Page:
Wonderfully atmospheric, The Dry is both a riveting murder mystery and a beautifully wrought picture of a rural community under extreme pressure.”

 

NO MAJOR SPOILERS

Crime novels/murder mysteries have evolved dramatically over the years and how! And while many a times, an author’s attempt to try something different results in a meh read, this is one of the exceptions where it works brilliantly because of the ingenuity of the plot and a dark-ish sort of climax.

The setting is perfect- drought affected Aussie countryside resulting in people in a state of permanent despair; and a family shot to death(presumably by the head of the family himself- Luke). There are some hidden closets associated with Luke. Enter Aaron Falk(now a policeman in Melbourne), Luke’s childhood friend, who was exiled from the village as a teenager after the mysterious death of their friend ‘Ellie’. What is the truth? Is there any connection between the two tragedies separated by 20 yrs? How can Luke shoot his wife and kid before shooting himself?

Aaron Falk decides to take some time off his job and investigate the matter unofficially with the help of the local police guy and realises that people have still not forgiven him for what he allegedly did 20 yrs ago. There are a number of characters in the story and all of them come across as very original and believable. And while the first half of the novel maybe described as a bit slow, the latter is absolutely brilliant and holds you on tenterhooks. The ending albeit sad is triumphant and elevates this book from just ‘good’ to ‘awesome’.

Thoroughly enjoyed it and would recommend it to everyone!

4/5

 

Reviewed by:

Aditya Singh

Added 19th April 2018

More Reviews By
Aditya Singh

 

A stunner…It’s a small-town, big-secrets page-turner with a shocker of an ending…”

NO MAJOR SPOILERS

A TINDER DRY LAND, A TOWN BRIMMING WITH SECRETS AND A TALE OF FOUR UNEXPLAINED DEATHS

Right from the first gripping opening lines of the prologue, Jane Harper’s graphic prose grabbed my attention, bringing with them images of the vast and often merciless countryside which, from the description, is located not far from the rural Victoria township this reviewer is about to call home.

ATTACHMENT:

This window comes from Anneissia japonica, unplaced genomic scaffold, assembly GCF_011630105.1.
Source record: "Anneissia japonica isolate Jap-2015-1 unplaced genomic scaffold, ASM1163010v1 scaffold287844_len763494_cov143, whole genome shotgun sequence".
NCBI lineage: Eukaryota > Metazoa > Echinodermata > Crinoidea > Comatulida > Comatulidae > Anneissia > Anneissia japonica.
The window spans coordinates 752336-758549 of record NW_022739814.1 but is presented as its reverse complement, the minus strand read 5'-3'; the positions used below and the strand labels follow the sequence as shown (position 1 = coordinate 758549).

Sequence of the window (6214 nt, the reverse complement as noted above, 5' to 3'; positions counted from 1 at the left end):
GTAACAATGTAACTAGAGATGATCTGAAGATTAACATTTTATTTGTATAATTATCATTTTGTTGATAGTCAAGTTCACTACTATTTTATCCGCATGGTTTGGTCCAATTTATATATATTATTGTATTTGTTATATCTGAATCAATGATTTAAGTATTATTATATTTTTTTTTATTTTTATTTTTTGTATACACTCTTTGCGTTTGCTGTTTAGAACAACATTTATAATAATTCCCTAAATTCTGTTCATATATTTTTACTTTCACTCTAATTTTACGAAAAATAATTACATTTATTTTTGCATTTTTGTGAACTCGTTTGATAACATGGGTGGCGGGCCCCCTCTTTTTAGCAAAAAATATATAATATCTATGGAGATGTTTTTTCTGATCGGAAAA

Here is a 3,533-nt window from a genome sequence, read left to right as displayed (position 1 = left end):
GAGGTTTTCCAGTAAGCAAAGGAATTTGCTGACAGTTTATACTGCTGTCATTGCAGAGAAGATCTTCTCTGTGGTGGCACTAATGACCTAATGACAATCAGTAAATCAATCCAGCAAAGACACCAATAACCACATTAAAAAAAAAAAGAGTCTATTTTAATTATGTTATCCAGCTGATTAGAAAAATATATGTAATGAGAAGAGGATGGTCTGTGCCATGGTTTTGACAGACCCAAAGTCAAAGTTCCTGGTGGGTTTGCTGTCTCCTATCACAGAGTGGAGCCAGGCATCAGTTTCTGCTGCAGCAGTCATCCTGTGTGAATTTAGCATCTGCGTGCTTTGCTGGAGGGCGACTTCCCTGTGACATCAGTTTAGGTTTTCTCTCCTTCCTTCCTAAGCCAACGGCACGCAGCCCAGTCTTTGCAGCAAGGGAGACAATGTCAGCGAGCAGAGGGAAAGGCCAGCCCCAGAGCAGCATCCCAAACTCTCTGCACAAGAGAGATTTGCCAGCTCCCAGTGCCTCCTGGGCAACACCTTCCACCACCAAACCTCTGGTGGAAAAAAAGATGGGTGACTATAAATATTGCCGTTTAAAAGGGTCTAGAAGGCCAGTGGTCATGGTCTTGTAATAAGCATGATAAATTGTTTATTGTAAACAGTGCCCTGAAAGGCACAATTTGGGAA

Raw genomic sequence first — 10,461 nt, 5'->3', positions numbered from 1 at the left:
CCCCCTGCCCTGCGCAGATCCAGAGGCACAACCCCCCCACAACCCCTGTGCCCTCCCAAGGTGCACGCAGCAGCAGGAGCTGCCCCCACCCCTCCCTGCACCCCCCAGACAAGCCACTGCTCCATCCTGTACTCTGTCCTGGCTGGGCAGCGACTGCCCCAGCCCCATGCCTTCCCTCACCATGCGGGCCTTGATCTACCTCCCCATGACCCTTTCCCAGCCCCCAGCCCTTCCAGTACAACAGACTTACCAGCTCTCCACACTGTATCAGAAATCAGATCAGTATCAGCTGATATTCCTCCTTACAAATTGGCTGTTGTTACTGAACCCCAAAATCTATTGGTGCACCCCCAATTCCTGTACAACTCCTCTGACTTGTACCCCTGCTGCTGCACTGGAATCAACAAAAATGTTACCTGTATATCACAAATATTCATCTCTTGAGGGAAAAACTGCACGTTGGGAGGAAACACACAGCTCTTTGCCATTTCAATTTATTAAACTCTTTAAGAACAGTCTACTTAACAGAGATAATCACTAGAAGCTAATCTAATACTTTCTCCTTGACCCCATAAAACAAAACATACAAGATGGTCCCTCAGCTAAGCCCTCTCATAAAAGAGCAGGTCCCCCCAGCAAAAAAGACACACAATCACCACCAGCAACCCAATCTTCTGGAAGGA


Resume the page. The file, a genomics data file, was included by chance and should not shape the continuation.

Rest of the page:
An unexplained death from decades earlier, and now three new ones – and with more than a hint of suicide attached … or was it from something just as tragic but far more sinister?

The Dry has more than enough suspicious characters to keep a reader guessing as to what the chances are that the demise of a young family was undertaken by a revengeful murderer as the most logical explanation, even though all the signs point to a murder/suicide scenario. With a dry season up there with the best of them and causing all sorts of hardships for every single one of the weather-dependant farmers in this rural district, it appears Luke Hadler decided to take the fate of his young family into his own hands – at the pointy end of a gun.

When Aaron, Luke’s closest friend from childhood days, comes back to pay his respects, the whole town looks on him suspiciously. Memories of an unsolved murder of one of their closest friends – Aaron’s former sweetheart – still play on their mind. Everyone knows something suspicious happened that night between the boys, but just what and where it fitted into Ellie’s death is still a mystery nearly twenty years later.

Decades old continually festering wounds are split open and raging hatreds rise up on several fronts when, at the request of his old friend’s grieving father, Aaron decides to take off his cap of mateship and put on the navy blue and white one from his policing job in the city to investigate several facts that just don’t add up. Nearly every resident of this small town seems to have a dark secret in some form or another and it is up to Aaron and the local copper to get to the bottom of them all, even though he has several of his own, which doesn’t bode well with a few nasty characters.

And just when you think you’re starting to figure it out, along comes an unexpected cat among the pigeons … and from the most unlikely of places.

A most intriguing and satisfying read.

 

Reviewed by:

Jennifer Larmar – Australian Author

Added 5th July 2016

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